Friday, 8 February 2008

Float like a butterfly sting like a bee







In sport there is nothing finer than to see a skilful player thread their way drew a defence and score. Hours of preparation combined with nature’s gifts combine to create a pleasing and effective player. The sight of George Best in full flight outwitting the defence with grace and speed homing in the goal or Barry John who having practiced and practiced receiving the pass from the scrum half having a burst of speed and a shimmy slicing through a leaden footed three quarter line to score a try, these are great moments of sport.
Every so often there comes upon the scene a second rate striker who has neither the skill nor grace of a Barry John and has not devoted themselves to hours of unglamorous preparation. They have practiced the goal scoring celebration routine; they love the applause and the adoration of the crowd, but they simply are not out of the top draw.
It is then that the defender steps up to do his work because for every striker there is a centre half, for every fly half a full back and for every seeker and bludger. Their skills are admired by true aficionados of the game, their skills admired and valued by the discerning observer. It is true that this is no immediately obvious to those newly introduced to the sport they look for the more obvious gratification provided by the showy antics of the front player. But with experience and dedication they come to appreciated that it is only by overcoming the challenges of an organised defence that there is any real satisfaction or achievement in scoring a goal. As we see on our TV’s every week it is the second rate striker lacking in skill and proper preparation who lands up on the floor appealing to the ref whining: ‘it’s unfair, the full back tackled me’
Now one doesn’t need to be an advocate of the Tommy Smith, or Chopper Harris or Norman Hunter school of defending to grow impatient with the prima donnas who keep whinging to the ref. The great players relish the challenge of taking on skilful defender, they now that it improves their game, it puts them on their metal and reveals their true character.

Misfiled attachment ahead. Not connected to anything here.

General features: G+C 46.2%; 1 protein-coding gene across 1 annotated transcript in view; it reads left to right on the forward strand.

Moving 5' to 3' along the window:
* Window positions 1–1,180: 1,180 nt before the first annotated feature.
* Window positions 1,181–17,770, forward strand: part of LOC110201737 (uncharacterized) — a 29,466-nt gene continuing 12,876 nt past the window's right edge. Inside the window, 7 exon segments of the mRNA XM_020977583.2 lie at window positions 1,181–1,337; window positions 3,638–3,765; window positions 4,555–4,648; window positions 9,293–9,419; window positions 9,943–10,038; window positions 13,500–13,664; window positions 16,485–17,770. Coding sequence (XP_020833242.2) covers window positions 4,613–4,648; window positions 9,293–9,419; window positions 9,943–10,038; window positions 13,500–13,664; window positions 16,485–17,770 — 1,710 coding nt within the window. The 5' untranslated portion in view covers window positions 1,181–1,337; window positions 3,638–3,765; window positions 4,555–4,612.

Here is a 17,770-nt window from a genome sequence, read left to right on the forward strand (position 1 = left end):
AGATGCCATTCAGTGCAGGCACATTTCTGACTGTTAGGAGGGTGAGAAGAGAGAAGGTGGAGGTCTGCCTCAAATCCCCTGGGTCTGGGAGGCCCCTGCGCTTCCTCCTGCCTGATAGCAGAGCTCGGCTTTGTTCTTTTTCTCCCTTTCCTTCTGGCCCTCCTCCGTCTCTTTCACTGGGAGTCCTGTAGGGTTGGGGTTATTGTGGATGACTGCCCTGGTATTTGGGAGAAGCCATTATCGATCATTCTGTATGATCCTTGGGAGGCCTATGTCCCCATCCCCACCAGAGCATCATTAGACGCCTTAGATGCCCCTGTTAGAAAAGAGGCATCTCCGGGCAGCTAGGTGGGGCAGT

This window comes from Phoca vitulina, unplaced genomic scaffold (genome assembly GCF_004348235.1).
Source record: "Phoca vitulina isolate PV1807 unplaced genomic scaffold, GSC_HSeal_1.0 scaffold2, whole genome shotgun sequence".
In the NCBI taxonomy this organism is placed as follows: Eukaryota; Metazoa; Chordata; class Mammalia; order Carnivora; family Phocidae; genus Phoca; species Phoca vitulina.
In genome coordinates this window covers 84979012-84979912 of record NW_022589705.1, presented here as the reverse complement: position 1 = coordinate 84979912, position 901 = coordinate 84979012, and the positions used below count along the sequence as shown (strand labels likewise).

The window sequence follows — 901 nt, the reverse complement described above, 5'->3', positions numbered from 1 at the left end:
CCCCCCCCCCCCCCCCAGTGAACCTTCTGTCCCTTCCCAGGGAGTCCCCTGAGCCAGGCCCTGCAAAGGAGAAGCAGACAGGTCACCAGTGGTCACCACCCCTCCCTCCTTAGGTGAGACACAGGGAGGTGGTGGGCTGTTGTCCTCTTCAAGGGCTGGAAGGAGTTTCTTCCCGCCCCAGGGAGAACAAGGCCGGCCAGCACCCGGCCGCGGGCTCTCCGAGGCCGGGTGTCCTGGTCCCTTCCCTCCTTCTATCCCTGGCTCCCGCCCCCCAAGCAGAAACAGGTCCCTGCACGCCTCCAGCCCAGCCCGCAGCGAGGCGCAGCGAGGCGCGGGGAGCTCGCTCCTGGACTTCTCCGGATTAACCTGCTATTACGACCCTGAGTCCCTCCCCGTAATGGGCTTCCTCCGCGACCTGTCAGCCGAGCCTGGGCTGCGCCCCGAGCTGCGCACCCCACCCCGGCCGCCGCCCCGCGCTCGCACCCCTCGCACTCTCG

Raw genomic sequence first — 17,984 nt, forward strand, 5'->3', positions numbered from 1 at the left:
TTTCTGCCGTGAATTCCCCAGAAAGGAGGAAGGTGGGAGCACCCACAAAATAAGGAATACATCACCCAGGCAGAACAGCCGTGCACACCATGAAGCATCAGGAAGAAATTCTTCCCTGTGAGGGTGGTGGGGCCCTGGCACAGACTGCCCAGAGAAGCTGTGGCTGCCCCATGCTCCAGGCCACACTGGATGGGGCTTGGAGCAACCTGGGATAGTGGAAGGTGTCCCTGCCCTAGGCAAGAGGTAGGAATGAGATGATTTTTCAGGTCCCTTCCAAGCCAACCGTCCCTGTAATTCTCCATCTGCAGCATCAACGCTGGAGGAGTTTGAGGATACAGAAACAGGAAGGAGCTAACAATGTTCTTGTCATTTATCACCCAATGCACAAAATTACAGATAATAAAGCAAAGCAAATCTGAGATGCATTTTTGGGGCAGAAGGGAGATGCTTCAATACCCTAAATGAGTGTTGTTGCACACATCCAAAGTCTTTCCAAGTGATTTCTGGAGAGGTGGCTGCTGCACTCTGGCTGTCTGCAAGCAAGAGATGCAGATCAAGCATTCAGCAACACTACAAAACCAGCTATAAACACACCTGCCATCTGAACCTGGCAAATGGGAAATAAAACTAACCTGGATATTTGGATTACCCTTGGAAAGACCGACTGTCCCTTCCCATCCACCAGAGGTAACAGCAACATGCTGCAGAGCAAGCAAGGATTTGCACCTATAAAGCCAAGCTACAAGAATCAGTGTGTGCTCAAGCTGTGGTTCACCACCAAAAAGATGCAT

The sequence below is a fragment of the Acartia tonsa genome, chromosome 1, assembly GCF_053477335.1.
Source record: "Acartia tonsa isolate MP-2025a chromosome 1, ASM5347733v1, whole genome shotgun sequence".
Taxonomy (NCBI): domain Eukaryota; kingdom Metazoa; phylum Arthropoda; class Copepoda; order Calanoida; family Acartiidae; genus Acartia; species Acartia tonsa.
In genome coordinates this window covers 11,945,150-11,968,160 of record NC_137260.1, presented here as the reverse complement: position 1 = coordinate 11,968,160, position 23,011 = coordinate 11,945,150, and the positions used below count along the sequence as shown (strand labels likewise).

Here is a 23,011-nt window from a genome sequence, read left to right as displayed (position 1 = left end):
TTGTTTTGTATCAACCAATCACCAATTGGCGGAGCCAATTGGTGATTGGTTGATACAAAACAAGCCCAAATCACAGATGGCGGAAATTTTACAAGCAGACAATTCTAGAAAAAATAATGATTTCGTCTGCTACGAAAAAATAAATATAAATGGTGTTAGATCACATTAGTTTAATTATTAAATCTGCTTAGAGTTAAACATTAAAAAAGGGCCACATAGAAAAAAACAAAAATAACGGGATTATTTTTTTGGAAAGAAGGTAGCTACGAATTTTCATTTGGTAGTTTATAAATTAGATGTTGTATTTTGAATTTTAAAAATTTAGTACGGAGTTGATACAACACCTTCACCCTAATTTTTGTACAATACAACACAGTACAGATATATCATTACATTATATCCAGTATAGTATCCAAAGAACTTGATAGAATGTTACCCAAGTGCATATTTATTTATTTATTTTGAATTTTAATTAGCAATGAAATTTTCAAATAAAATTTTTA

Sometimes the poor manager, left in the lurch by a departing prima donna, or a striker with a an irreversibly broken leg, constrained by being an unfashionable team with a poor reputation and desperate to make a replacement, reaches down to the lower divisions hoping to make a silk purse out of a sow's ear. The tractor boy slugger's ego is heavily massaged to make him believe he can achieve great things. The press are promised a messianic advance which they pass on to the public. But, as the weeks and months go by, with the team performing more poorly than ever, the list of excuses which the manager can produce becomes exhausted. Likewise, the press who have promoted the striker as the new Eusabio become frustrated at having to try yet again to blag the readers with 'the Empress' new clothes.

It is yet another Saturday. The striker is once more on his back in no-man's land, legs flailing in the air and screaming to the ref while the ball has travelled fifty metres in the 'wrong' direction'. The manager harrangues the 'fourth official' at the sidelines and is asked to take himself to the stand. The fans trickle from the stadium

As so often in sport it is so in life.